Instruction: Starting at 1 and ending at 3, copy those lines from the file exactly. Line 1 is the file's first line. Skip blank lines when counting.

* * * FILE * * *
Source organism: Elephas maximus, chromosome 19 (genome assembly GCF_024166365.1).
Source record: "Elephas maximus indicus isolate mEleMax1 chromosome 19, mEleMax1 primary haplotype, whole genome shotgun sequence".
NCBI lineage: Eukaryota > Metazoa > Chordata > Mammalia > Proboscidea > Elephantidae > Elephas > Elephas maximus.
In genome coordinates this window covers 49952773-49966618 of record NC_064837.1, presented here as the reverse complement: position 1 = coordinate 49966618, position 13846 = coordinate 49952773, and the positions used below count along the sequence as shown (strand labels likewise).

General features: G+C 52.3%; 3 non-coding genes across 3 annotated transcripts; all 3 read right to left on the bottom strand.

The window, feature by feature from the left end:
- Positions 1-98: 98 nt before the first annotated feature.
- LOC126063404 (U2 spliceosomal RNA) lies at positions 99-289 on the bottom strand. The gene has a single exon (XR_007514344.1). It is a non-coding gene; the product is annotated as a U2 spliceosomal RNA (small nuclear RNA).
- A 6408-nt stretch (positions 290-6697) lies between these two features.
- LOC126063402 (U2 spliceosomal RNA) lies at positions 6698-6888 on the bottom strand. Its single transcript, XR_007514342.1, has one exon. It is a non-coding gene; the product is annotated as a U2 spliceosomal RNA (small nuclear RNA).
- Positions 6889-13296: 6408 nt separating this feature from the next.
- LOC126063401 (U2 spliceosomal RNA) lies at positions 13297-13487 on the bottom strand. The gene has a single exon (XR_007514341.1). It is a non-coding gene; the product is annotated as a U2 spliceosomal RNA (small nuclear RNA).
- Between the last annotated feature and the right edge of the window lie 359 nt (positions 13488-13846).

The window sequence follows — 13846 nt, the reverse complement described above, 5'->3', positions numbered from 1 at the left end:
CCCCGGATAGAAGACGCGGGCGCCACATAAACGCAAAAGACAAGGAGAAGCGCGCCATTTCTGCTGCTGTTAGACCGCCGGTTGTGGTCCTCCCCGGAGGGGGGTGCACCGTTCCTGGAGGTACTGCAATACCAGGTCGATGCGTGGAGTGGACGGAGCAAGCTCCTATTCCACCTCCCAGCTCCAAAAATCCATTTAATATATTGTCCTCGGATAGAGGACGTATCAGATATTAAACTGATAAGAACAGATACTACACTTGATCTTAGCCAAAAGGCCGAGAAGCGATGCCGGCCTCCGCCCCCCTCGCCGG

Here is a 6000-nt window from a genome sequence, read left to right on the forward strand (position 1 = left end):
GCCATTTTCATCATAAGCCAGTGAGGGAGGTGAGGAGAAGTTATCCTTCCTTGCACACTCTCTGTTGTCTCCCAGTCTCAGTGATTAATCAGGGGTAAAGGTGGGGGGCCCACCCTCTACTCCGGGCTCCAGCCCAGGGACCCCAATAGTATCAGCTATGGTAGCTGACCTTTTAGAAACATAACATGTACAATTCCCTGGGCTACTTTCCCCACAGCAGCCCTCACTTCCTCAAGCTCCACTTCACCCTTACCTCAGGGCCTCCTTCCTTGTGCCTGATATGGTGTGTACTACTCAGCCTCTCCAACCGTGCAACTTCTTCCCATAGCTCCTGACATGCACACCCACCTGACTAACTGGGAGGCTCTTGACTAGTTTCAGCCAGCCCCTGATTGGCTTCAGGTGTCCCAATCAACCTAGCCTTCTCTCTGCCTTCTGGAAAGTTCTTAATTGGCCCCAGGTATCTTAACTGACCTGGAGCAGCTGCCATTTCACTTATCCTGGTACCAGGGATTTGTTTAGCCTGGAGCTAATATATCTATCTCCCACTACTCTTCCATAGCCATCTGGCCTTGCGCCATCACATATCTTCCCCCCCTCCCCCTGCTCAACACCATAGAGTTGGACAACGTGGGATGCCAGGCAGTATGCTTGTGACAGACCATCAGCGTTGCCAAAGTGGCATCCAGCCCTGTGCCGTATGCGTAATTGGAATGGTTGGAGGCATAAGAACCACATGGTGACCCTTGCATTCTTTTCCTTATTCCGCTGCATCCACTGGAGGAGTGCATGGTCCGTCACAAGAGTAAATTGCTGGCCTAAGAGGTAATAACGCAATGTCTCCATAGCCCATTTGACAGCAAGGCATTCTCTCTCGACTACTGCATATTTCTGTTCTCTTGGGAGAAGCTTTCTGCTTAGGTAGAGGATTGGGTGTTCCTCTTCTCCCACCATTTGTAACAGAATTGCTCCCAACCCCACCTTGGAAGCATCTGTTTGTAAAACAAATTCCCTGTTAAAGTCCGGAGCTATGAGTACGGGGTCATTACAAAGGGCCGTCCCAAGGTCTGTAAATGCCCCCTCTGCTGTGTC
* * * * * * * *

Source organism: Elephas maximus, chromosome 19 (genome assembly GCF_024166365.1).
Source record: "Elephas maximus indicus isolate mEleMax1 chromosome 19, mEleMax1 primary haplotype, whole genome shotgun sequence".
NCBI lineage: Eukaryota > Metazoa > Chordata > Mammalia > Proboscidea > Elephantidae > Elephas > Elephas maximus.